After a few months off from commitments outside of the blogging sphere, I realized that I needed to get posts rolling again and make a habit of it. This month’s Mixology Monday provided a great excuse to concoct, evaluate, and post about a cocktail. The theme this month is “Drink Your Vegetables.” As described by Rowan at Fogged In Lounge:
Want to get more vegetables but you’re always eating on the run? Maybe you hate vegetables but feel you should get more of them? Well then, how about a vegetable cocktail? No, not that nice little glass of red stuff Grandma put at each place setting—we’re talking something with a kick in it. You can definitely start with the little glass of red stuff and expand it to a Red Snapper-style drink like a Bloody Mary. Or how about a cucumber-scented cooler like a Pimm’s Cup, or maybe a cocktail featuring a vegetable-based ingredient like Cardamaro or celery bitters? Maybe you’ve been wondering if you can get more mileage out of that juice extractor before consigning it to the garage sale. However you get them in that glass, be prepared for the most fun with vegetables ever. Here‘s what to do.
My lovely wife insisted on getting a juicer as part of our new life together and I wanted to use it for this post. I’ve gone into my love of a Pimm’s Cup before so I didn’t want to just add cucumber juice to the Pimm’s Cup. I thought I would try something entirely new. The Bloody Mary is probably the best known vegetable cocktail so I started with that template. I also wanted to see how to work in a dark liquor instead of my usual gin based comfort zone.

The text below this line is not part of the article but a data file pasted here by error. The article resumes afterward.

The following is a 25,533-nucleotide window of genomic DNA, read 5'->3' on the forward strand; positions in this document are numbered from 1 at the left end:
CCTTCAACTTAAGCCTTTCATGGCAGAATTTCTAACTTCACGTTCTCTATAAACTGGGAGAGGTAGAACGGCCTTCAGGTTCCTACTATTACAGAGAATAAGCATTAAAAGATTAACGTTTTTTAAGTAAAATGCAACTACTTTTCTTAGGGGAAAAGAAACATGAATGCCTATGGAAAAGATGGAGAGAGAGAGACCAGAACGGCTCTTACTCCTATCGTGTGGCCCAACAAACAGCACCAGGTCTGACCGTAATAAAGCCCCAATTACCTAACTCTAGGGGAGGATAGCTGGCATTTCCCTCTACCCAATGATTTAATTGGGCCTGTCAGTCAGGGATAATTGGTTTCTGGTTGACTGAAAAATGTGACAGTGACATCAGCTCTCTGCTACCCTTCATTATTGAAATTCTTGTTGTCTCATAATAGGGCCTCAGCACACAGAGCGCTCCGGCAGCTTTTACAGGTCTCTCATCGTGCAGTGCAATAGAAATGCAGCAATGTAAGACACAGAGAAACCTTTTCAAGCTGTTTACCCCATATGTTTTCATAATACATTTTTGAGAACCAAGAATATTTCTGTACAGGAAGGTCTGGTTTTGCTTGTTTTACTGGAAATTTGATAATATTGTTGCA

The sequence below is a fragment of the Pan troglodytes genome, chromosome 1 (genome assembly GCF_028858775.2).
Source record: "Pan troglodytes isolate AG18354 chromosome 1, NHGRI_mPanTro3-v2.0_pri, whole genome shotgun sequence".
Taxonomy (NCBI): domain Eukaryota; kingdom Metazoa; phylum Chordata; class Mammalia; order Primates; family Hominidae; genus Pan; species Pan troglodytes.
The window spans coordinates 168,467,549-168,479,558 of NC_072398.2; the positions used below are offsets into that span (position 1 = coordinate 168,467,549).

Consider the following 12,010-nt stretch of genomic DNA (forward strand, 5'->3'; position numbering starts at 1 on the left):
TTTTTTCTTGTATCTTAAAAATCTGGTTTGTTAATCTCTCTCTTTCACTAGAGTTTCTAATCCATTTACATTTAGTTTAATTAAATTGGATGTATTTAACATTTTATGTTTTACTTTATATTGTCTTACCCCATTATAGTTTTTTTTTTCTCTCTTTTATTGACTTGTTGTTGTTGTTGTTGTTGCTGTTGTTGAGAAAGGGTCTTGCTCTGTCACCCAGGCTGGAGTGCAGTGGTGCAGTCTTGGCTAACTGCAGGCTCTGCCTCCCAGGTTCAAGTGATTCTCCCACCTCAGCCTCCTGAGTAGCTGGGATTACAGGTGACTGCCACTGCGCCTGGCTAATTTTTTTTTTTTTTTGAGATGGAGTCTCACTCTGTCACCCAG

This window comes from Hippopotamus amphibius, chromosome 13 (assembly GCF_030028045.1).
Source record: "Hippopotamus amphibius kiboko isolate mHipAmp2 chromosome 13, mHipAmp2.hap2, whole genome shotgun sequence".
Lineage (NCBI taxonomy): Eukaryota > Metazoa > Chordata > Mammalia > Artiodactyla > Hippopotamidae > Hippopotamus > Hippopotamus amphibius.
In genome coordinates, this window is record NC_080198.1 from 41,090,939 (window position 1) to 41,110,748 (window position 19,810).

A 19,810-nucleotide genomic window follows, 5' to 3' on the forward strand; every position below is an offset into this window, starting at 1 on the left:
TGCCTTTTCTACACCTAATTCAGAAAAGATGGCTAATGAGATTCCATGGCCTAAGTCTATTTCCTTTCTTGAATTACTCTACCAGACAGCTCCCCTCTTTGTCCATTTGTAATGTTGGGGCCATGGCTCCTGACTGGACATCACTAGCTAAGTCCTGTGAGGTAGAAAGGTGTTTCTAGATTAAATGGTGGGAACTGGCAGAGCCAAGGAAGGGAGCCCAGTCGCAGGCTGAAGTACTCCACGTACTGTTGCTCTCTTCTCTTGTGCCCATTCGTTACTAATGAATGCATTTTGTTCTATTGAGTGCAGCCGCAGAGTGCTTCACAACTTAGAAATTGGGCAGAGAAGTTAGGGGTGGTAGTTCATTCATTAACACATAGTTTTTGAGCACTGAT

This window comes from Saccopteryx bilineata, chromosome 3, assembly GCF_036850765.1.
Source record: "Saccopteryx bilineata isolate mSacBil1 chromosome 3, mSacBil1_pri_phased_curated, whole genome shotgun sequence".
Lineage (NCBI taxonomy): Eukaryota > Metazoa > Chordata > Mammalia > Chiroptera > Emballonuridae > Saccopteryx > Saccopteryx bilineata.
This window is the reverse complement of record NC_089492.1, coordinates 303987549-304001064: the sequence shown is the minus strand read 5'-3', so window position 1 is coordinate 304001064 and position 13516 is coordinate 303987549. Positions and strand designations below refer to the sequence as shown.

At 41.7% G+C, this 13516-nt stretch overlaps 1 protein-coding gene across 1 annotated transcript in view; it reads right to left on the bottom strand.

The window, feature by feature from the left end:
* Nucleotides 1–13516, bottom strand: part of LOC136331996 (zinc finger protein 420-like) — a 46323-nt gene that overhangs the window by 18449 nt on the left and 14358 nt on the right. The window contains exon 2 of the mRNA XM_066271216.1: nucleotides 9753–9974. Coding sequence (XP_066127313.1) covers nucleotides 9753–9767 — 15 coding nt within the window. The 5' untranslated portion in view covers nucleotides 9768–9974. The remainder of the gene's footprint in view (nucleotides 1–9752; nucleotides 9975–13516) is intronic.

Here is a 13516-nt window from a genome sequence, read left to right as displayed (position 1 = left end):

I settled on rye, a bottle of Bulleit Rye is one of the staple components of my home bar, and beets. Beets have enough sweetness I thought they would add the needed dimension to a cocktail, have a wonderful color, and were not a vegetable I had used in a cocktail before. The problem came when I was pondering accents to add that needed dimension to the drink. Some sort of tart agent was needed to lighten the drink and create the tension for the beet’s sweetness to shine. Peering in the bar, I settled on Bauchant, a cognac based Orange liqueur. Bauchant is sweeter than Cointreau, more like Grand Marnier adding complexity and some needed sweetness to the drink.
Finally, I added a Lillet rinse to the glass. Over the weekend, I attended the “Drinking with Men” session of the Arkansas Literary Festival. One of the cocktails featured was the Seersucker devised by Spencer at the Capital Bar & Grill as a way to use a sazerac methodology for new drinks. The Lillet rinse adds an intriguing dimension to the complexity of the Seersucker and I thought it would work here.
Step 1 ) Juice a beet. I juiced two just in case I needed to make multiple versions.
Step 2) Set a cocktail glass to chill.
Step 3) Add 1.5oz rye whiskey, .75 oz. beet juice, .5 oz Bauchant or other sweeter orange liqueur, and .5oz lemon juice to a shaker, 2/3 full of ice.
Step 4) Shake.
Step 5) Toss the ice to chill the cocktail glass and add a wee drop or two of Lillet. Swirl around to coat the inside of the glass.
Step 6) Double strain the cocktail into the glass.
Step 7) Add an artfully prepared piece of beet leaf for garnish.
How did it taste? It was not what I was expecting, but I kept going back for another sip. And another. And another. It had an earthy complexity that was heightened by the herbal LIllet notes from the rinse. The sweetness made the drink quaffable, but didn’t overwhelm the distinctly “beety” flavors while the rye provided the backbone to stand up to that flavor. It was a drink that challenged my taste buds and made me much more introspective than I planned, focusing on the interplay of the spicy rye, earthy sweetness of the beet, and complexity from the Lillet at once.
The Sanguinary name is a play on the blood red color, from the beets, and a word of warning to avoid mixing this up when you are wearing a nice white shirt.
Aside from checking out the main Mixology Monday post, I want to give specific shout out to Zach of The Venture Mixologist. We had almost identical ideas and his Beet Down with cachaca also sounds like a winner.